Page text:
Public Domain Day, January 1 in the U.S., marks the end of term of copyright protection for all copyrights expiring within the year. For the last 20 years, however, Public Domain Day in the U.S. has been largely uneventful, as there has been an effective freeze on copyright expiration since 1998. January 1, 2019 will be the first Public Domain Day since then that copyrighted works see their expiration and transition into the public domain in the U.S. 

Works first published in the United States in 1923, such as The Great American Novel by William Carlos Williams, are unique in that they were able to ride a “wave” of various term extensions which would see their copyright protection last until 2019. Such works were governed by the 1909 Copyright Act at the time of publication and, if an author complied with the relevant formalities and properly renewed the registration, the total term of copyright protection lasted 56 years. For a work published in 1923, the term of copyright expired in 1979. However, in 1976 Congress revamped the Copyright Act, and with it, added an extra 19 years of protection for copyrighted works in their renewal term as of 1978. This meant that the term of protection for works such as The Great American Novel was extended through 1998.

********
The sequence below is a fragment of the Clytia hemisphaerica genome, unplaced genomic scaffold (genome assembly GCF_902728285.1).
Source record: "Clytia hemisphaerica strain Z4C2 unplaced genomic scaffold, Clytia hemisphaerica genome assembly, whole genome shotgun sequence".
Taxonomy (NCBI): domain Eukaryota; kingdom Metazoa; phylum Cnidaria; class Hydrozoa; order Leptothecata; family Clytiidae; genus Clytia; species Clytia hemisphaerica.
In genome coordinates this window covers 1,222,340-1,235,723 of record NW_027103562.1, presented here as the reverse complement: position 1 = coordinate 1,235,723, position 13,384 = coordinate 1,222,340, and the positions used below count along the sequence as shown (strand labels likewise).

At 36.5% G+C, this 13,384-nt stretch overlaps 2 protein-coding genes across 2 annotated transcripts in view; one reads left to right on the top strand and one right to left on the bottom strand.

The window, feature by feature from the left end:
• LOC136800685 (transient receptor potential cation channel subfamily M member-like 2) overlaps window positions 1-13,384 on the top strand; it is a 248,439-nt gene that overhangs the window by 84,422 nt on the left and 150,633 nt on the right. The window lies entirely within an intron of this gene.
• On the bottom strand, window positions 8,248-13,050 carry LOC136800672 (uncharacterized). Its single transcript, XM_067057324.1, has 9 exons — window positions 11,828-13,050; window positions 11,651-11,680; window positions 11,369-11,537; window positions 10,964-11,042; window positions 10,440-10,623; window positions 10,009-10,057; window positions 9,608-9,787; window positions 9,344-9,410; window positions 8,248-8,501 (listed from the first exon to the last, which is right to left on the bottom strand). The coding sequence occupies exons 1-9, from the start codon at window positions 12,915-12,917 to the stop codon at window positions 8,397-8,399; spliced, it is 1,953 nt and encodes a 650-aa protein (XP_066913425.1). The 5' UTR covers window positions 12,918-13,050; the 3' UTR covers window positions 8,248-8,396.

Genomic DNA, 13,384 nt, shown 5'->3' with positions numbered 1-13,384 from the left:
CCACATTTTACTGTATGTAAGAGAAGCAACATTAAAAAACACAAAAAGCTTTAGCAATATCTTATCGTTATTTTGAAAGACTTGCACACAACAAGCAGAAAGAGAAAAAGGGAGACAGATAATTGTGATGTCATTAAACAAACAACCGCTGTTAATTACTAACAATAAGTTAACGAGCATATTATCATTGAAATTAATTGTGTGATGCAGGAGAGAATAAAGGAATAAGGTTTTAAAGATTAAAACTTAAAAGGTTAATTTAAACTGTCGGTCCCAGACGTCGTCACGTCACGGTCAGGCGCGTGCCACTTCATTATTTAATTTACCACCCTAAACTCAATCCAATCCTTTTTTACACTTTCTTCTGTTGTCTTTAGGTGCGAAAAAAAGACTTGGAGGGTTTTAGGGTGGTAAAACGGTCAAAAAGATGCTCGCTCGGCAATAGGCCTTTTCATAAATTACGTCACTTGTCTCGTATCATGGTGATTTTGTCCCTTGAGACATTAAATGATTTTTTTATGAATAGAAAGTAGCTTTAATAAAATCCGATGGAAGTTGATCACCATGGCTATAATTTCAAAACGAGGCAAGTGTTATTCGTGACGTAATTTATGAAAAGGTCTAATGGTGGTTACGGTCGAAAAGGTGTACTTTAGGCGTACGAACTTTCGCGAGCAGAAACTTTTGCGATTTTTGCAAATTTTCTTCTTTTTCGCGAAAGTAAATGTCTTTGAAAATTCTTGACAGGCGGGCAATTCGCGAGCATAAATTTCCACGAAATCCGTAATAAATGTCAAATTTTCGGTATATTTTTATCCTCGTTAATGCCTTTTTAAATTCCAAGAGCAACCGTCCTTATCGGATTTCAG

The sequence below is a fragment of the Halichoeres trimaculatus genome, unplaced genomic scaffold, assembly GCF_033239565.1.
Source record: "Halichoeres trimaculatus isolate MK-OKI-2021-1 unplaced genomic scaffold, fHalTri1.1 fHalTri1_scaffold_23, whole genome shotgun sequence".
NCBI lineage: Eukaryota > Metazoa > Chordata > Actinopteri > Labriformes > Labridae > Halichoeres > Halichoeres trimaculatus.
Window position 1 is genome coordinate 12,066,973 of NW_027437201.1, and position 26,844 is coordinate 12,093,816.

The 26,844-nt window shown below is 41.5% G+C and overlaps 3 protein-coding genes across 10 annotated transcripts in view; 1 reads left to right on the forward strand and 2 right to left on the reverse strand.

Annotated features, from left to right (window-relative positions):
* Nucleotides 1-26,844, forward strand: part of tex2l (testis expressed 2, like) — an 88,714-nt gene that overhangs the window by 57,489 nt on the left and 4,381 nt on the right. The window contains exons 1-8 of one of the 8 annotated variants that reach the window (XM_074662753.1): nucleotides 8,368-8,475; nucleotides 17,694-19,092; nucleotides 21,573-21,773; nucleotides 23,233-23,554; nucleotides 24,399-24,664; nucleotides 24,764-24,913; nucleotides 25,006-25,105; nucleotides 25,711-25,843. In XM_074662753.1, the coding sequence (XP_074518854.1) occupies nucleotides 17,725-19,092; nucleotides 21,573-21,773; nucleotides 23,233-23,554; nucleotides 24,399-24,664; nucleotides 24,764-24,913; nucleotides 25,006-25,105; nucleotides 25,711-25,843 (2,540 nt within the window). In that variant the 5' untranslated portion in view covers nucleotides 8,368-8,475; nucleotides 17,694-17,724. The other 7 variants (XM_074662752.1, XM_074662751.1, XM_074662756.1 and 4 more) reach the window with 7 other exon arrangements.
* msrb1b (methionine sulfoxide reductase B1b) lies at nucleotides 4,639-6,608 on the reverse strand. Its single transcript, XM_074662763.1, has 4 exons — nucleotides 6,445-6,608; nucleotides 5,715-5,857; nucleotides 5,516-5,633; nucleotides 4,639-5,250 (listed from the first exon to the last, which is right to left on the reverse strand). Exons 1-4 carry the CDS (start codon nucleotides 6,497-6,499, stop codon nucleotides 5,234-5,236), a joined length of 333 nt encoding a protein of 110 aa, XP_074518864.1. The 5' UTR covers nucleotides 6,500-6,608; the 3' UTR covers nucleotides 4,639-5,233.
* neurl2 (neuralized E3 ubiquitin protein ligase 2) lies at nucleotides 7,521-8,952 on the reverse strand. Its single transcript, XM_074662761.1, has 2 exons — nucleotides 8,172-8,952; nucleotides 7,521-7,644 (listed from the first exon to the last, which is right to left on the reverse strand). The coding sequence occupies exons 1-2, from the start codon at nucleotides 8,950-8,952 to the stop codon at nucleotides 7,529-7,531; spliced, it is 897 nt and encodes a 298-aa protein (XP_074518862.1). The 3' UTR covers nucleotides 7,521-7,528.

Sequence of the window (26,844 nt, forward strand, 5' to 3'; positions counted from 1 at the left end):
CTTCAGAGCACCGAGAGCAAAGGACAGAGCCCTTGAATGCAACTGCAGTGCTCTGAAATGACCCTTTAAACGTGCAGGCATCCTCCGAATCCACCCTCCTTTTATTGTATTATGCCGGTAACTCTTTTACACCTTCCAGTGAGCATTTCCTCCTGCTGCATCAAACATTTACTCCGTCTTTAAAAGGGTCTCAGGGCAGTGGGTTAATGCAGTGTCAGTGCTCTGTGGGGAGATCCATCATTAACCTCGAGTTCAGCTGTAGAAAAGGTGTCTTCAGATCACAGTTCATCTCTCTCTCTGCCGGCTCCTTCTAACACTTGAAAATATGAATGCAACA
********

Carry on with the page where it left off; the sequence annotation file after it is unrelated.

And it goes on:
In 1998, Congress again extended the maximum term of copyright protection, adding an additional 20 years. The Great American Novel, and other works published in 1923, were thus protected through 2019. Works published in 1922 were not subject to this extension and would be allowed to enter the public domain in 1998, hence the twenty-year freeze.
With no bills to further extend copyright term on the horizon, Public Domain Day 2019 will see the U.S. return to celebrating the unofficial holiday with a number of works transitioning into the public domain. Note well, however, that sound recordings published in 1923 were not subject to the federal Copyright Act at the time, and may still be subject to state or common law protection.